Launched in 1985 with the ambition to replicate the European Union, SAARC still gropes for ways to fulfill its dream.
As SAARC countries struggle with intra-regional trade, looking beyond political rivalries can usher in a golden age of economic well-being for the region.
The 17th SAARC summit was held this November in the Maldives. The declaration talked about many things including empowering women, erasing fender inequality, combating terrorism and so forth.
But, more important is the apparent realization among the members, of the vital importance of intra-saarc trade. The South Asian Free Trade Agreement (SAFTA) was signed in 2004 and became operational two years later. The dream was to make it the South Asian counterpart of the NAFTA (North American Free Trade Agreement). However, the organization remained hostage to the acrimony among member states, foremost being the abiding bitterness between Pakistan and India, the two members with the highest potential for bilateral trade.
The question to ask is if the EU can conduct hassle-free trade with its member countries and if Indo-china border trade can be a huge success, why can’t the same be true of SAARC countries? Inter-eu trade is 55%, and INTER-NAFTA trade is 61%, but InterSAARC trade stands at a meager 5%. Why can’t it be improved?
South Asia’s middle class population numbers more than 500 mil- lion. This is more than that of EU and North America. This pressing fact points to the enormous untapped potential that Intra SAARC trade could benefit from.
It was a hopeful sign then, that SAARC member countries agreed to direct the SAFTA Ministerial Council to intensify efforts to reduce the sensitive list and non-tariff barriers to trade, as well as asked their respective finance ministers to draft a proposal to allow larger financial inflows and investments.
However, for trade to succeed within SAARC, communication is
an essential ingredient. The SAARC secretary general has recently been instructed to ensure that the final preparations for the Indian Ocean Cargo and Passenger Ferry Service are completed this year. Besides, member countries have agreed to conclude the Regional Railways Agreement, convene the Expert Group Meeting on Motor Vehicles Agreement and establish a South Asian Postal Union. Among these, the railway agreement holds the most promise, due to the immense benefits accruing from it for the mainland member states: Nepal, Bangladesh, India, Pakistan and Afghanistan.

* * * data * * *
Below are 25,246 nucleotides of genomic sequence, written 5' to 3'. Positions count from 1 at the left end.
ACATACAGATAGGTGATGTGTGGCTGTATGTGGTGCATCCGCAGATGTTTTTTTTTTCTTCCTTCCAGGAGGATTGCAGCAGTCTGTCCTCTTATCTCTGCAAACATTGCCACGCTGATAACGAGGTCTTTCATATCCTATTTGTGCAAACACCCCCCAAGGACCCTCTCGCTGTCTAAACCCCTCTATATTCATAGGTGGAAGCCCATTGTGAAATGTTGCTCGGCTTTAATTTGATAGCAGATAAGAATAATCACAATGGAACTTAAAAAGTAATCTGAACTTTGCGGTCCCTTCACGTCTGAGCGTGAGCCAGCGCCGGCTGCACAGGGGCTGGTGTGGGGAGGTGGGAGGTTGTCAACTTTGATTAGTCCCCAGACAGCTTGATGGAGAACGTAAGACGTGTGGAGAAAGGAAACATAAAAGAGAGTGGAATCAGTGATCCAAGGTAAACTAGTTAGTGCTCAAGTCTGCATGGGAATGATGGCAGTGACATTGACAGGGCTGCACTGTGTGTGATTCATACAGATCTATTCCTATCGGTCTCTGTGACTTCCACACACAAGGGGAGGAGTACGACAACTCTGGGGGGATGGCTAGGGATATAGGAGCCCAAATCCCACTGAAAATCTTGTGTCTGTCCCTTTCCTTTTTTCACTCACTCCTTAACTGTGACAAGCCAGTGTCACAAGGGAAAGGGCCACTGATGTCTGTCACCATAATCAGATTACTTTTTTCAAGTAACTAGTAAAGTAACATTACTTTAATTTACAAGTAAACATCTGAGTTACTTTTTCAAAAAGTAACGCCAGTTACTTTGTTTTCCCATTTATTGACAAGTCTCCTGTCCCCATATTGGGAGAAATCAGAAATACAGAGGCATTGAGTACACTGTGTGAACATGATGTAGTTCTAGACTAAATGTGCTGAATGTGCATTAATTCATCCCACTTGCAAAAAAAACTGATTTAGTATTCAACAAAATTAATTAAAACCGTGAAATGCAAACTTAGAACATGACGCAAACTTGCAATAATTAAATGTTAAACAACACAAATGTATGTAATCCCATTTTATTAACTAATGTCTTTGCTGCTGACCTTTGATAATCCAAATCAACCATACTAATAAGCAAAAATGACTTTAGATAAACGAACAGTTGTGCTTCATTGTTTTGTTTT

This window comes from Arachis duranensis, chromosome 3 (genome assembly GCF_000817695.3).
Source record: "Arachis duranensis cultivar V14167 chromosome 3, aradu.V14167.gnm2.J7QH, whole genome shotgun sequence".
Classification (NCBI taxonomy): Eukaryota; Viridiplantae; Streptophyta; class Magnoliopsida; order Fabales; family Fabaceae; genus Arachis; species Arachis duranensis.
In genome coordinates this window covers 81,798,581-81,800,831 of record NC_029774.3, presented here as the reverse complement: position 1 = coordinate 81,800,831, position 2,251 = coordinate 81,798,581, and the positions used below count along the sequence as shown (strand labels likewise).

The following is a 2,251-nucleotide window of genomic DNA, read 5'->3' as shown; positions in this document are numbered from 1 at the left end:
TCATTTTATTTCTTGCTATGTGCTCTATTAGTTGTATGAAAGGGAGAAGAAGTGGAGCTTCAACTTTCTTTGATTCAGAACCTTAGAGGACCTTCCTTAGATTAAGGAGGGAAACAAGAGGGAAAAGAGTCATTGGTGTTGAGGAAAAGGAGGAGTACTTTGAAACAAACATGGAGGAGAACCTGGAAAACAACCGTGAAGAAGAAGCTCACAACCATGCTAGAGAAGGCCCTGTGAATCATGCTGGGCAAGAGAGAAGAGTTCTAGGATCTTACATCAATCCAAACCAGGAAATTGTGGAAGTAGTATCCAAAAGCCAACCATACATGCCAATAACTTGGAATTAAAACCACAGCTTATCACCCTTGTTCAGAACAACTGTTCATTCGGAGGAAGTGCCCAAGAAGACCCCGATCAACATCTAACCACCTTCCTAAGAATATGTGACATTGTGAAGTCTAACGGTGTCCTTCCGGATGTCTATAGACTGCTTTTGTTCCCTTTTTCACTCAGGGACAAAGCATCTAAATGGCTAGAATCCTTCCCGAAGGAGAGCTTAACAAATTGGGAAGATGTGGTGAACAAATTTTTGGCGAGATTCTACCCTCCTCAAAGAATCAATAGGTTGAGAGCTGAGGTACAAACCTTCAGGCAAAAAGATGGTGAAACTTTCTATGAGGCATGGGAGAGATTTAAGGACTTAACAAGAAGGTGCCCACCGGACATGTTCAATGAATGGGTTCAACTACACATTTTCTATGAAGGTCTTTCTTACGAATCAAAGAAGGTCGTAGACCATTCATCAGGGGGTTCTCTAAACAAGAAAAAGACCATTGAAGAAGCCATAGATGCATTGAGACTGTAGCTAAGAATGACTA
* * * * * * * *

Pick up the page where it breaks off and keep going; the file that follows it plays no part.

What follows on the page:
The importance of the above decisions can be judged by the fact that “nearly three-fourths of intra-regional trade potential in South Asia remains unutilized because of tariff and non-tariff barriers, poor transport infrastructure and connectivity, lack of trade facilitation, poor banking links and so forth.” However, the first step towards boosting trade in the region requires relaxation of visa norms, because, trade cannot prosper unless people can visit each other in the region without impediments.
Keeping this in mind, some relaxation has taken place. India recently granted visas to 100 prominent Pakistani businessmen and has set up a customs-free warehouse at the Wagah border. In the banking sphere, two Pakistani banks will soon be setting up offices in India and vice-versa. But, while these steps are welcome they are less than enough.
The World Bank estimates that annual trade between India and Pakistan is around $1 billion and could grow to as much as $9 billion if barriers are lifted. However, Pakistan obsessively views every aspect of Indo-pakistan relations through the prism of Kashmir that has been the greatest hurdle in the way of bilateral trade.